According to the John Hopkins University School of Medicine in Baltimore, Iran is among the 10 countries in the world with the highest per capita death toll from Covid and only 3.3% of the population have been vaccinated. Many blame supreme leader Ali Khamenei’s banning of western vaccines for the worsening situation. Iran has rejected Pfizer and AstraZeneca, using instead vaccines originating in Russia, China and more recently Cuba.
If all this was not bad enough, there was last month’s drone attack on the Israeli-operated Mercer Street tanker, en route to the United Arab Emirates from Tanzania. The attack, which killed the ship’s Romanian captain and a British security guard, is alleged to have been launched by Iran or one of its proxies (or perhaps by forces wanting to create more problems for Tehran).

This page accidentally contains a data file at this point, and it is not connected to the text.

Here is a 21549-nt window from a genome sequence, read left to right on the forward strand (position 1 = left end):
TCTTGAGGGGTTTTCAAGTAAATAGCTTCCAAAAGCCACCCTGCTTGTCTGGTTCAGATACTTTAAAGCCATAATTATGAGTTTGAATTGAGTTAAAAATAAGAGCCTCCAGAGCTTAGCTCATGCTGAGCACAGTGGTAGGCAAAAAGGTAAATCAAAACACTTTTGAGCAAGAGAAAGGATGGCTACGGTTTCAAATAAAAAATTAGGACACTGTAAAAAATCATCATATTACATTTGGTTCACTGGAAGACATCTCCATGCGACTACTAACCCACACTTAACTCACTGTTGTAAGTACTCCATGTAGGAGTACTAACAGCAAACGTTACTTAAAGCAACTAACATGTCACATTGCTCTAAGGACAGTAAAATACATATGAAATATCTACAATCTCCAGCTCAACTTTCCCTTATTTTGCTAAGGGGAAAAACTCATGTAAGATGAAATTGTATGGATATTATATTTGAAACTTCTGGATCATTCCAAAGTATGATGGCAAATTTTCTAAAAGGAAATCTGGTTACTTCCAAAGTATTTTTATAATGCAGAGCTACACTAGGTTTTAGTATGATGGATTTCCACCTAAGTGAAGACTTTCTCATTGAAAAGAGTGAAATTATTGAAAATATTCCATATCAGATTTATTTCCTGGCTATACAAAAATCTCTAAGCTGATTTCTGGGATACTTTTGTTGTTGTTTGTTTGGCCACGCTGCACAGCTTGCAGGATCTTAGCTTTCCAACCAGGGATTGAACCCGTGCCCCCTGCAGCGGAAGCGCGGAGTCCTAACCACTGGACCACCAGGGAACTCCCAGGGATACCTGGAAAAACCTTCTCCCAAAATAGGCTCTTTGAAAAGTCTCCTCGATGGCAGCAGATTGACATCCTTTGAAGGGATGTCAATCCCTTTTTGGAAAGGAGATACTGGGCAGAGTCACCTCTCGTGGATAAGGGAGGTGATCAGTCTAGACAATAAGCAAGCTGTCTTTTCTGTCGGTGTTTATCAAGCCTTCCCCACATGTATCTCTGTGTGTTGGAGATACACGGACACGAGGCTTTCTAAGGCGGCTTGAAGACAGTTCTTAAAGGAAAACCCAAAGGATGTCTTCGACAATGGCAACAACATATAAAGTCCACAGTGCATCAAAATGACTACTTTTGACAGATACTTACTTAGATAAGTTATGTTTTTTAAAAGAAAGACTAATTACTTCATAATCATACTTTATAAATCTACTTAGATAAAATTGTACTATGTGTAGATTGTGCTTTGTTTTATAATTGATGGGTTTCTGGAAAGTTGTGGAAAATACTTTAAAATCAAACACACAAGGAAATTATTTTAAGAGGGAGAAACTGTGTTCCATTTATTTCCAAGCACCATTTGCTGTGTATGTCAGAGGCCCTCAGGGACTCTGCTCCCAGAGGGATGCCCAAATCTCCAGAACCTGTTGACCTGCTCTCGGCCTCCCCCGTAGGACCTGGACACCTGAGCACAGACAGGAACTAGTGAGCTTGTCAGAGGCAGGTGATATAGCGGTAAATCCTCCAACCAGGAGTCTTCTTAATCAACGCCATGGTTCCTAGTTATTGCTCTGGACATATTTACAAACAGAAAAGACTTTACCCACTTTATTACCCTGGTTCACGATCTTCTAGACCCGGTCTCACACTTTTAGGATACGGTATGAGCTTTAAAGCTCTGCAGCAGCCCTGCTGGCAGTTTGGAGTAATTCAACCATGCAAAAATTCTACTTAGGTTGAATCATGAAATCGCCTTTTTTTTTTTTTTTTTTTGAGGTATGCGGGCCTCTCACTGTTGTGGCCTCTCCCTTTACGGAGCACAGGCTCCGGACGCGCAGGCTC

On August 10 US secretary of state Antony Blinken, speaking at a virtual UN Security Council session on maritime security, said: “We are confident that Iran conducted this unjustified attack, which is part of a pattern of attacks and other provocative behaviour.” According to US Central Command, components of the drones examined by US navy explosives experts were “nearly identical” to previously recovered Iranian models. Chemical tests revealed a nitrate-based explosive was used in the attack, “indicating the equipment had been rigged to cause injury and destruction”.1
Apparently “all evidence” suggests that Iran was behind the strike and the new Israeli government is threatening retaliation and calling for sanctions against Iran to be stepped up. But Iran denies any involvement. In a one-hour phone call with French president Emmanuel Macron on August 9, Raisi is reported to have said that his country is “very serious about providing security and preserving deterrence in the Persian Gulf and the Sea of Oman”.